The battle over Donald Trump’s tax returns appears set to head to the US Supreme Court after a federal judge ordered the president to turn his financial documents over to state prosecutors in New York.
The president’s attempts to invalidate a subpoena for his tax records was rejected yet again on Wednesday when a district court judge in Manhattan ruled that a lower-court’s stay will remain in effect.
The ruling by the 2nd US Circuit Court of Appeals allows Mr Trump’s team of attorneys to appeal to the nation’s highest court.
Mr Trump’s lawyers announced they intend to do just that in a statement shortly after the ruling was made on Wednesday, with attorney Jay Sekulow saying the president’s team would file for a stay at the Supreme Court.
It would mark the second time the president was forced to take his fight to keep his tax records private all the way to the Supreme Court for a second time in one year.
In July, the court ruled against the president in a 7-2 decision.
Breaking: Federal appeals court rules Trump *cannot* block state grand jury subpoena for his tax returns, wholly dismissing his legal challenge as having “no basis for reversal.” The court dismissed the lawsuit with prejudice, which means he cannot revive it on these grounds.
— Jim Sciutto (@jimsciutto) October 7, 2020
Totally predictable. Trump’s arguments here are so weak. He’s just trying to stall past the election. The Supreme Court shouldn’t let him https://t.co/QtRS0SOCea
— Neal Katyal (@neal_katyal) October 7, 2020
Mr Trump’s ongoing battle with the state of New York may not find a resolution ahead of the November election, despite today’s ruling effectively allowing the Manhattan district attorney to enforce the subpoena against him.
The Manhattan court said in its ruling this week it was rejecting the president’s claims that the subpoena was issued in bad faith.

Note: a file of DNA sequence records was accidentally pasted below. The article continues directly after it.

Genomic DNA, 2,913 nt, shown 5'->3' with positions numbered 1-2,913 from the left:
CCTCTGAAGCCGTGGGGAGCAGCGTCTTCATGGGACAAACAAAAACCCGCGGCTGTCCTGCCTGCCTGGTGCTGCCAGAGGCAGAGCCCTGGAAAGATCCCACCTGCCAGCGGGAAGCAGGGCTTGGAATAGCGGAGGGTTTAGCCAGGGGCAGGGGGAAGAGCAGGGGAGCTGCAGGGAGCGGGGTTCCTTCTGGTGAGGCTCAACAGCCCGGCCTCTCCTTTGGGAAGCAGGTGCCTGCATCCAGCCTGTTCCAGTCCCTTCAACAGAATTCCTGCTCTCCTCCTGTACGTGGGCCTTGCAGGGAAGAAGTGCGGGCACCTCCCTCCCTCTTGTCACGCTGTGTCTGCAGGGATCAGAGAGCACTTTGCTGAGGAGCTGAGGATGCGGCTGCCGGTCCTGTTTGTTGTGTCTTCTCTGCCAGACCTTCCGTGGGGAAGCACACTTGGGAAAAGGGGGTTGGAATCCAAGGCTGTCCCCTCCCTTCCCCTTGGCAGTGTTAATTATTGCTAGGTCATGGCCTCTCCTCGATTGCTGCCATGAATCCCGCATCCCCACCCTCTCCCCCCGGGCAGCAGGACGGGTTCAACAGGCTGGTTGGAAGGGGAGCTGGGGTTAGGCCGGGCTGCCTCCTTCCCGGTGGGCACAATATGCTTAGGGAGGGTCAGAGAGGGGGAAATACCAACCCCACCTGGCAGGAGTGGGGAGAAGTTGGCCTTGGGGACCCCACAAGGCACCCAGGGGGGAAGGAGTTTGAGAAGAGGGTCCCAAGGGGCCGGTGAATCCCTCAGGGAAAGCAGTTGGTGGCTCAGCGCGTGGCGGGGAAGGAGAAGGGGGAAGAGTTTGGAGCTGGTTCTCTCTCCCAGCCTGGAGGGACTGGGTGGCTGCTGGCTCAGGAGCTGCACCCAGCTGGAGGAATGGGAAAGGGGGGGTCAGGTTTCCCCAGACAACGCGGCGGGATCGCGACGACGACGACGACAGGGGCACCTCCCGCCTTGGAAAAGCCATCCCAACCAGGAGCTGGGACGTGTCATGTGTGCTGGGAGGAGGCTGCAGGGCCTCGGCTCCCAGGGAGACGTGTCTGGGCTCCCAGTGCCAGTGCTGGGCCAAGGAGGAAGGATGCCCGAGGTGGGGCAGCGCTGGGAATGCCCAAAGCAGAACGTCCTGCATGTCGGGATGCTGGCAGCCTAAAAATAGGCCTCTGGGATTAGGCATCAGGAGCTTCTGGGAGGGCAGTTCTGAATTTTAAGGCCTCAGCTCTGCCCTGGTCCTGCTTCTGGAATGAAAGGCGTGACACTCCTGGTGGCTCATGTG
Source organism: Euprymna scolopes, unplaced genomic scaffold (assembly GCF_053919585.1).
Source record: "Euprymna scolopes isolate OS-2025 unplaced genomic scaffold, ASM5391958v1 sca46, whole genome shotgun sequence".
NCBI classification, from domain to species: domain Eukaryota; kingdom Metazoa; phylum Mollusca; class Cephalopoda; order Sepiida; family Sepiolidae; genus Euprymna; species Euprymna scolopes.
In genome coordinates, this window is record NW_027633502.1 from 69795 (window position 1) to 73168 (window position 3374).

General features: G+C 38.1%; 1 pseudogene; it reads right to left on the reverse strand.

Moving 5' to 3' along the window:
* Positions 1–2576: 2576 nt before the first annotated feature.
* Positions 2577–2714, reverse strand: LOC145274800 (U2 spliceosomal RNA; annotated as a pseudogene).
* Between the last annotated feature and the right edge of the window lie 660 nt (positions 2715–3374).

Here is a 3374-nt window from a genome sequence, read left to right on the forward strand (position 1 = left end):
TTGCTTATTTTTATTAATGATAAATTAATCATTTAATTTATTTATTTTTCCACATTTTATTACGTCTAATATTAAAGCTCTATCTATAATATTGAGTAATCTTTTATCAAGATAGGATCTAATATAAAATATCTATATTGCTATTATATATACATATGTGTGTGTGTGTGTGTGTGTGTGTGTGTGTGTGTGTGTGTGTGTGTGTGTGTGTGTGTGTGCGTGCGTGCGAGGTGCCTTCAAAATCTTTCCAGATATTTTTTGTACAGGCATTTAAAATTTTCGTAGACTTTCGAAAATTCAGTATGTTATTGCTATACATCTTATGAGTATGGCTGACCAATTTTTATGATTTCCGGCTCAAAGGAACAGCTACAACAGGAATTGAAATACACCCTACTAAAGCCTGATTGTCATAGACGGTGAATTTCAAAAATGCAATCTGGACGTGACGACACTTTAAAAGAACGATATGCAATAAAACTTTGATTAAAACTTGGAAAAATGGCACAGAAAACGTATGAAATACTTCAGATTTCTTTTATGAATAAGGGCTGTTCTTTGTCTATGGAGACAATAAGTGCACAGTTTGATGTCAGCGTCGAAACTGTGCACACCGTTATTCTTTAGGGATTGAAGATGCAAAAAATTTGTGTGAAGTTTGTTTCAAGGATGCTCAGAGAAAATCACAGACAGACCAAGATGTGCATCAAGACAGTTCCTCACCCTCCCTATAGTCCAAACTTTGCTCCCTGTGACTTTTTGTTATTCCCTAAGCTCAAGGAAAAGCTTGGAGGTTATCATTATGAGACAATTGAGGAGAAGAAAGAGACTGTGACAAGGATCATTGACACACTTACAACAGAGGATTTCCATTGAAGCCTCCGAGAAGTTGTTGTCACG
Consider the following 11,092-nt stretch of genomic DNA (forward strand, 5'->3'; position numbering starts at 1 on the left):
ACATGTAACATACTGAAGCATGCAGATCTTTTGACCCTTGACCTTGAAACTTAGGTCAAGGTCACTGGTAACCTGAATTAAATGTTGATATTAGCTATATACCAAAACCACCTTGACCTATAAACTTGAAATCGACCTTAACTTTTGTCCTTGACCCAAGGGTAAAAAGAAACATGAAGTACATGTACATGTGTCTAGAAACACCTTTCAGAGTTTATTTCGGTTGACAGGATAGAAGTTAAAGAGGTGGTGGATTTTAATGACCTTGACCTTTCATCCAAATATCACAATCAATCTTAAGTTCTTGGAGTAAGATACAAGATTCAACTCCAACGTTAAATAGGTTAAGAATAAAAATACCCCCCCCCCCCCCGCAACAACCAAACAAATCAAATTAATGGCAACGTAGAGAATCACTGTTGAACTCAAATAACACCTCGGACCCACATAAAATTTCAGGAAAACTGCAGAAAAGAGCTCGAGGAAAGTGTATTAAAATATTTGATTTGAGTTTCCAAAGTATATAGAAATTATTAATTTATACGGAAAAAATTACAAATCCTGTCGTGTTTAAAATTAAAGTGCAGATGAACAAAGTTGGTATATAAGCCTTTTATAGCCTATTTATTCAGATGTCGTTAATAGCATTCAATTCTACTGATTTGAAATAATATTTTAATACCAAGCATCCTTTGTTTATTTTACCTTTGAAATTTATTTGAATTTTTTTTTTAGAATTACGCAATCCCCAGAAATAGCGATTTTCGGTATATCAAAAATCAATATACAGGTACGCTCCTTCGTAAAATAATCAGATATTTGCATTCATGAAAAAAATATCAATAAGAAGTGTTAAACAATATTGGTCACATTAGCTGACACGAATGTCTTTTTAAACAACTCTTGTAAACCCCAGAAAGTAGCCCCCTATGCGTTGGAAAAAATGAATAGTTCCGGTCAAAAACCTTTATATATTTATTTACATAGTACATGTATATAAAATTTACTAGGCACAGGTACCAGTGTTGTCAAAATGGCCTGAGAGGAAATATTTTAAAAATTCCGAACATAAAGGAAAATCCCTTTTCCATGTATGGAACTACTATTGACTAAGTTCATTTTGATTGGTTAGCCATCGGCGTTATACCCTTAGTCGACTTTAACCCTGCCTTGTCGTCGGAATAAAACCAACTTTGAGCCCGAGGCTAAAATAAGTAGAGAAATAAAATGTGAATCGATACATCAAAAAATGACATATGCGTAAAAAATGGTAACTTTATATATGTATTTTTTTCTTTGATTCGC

“We hold that none of the President’s allegations, taken together or separately, are sufficient to raise a plausible inference that the subpoena was issued ‘out of malice or an intent to harass,’” the ruling stated.
Mr Trump’s lawyers attempted to argue that the request for his financial records were based in part on harassment. They pointed to the language in the subpoena mirroring that of congressional subpoenas issued by the Democratic-led House of Representatives.
The battle at the Supreme Court will almost certainly face renewed controversy following the death of the late Justice Ruth Bader Ginsburg. The liberal stalwart requested in a dying wish not to be replaced until a new president could be installed.
Mr Trump moved forward almost immediately with announcing a replacement for the late justice, however, marking his third opportunity to install a justice on the nation’s highest court. He has since officially nominated judge Amy Coney Barrett, seen as a conservative nominee. The Republican-led Senate has meanwhile all but vowed to confirm any nominee he put forth to the bench.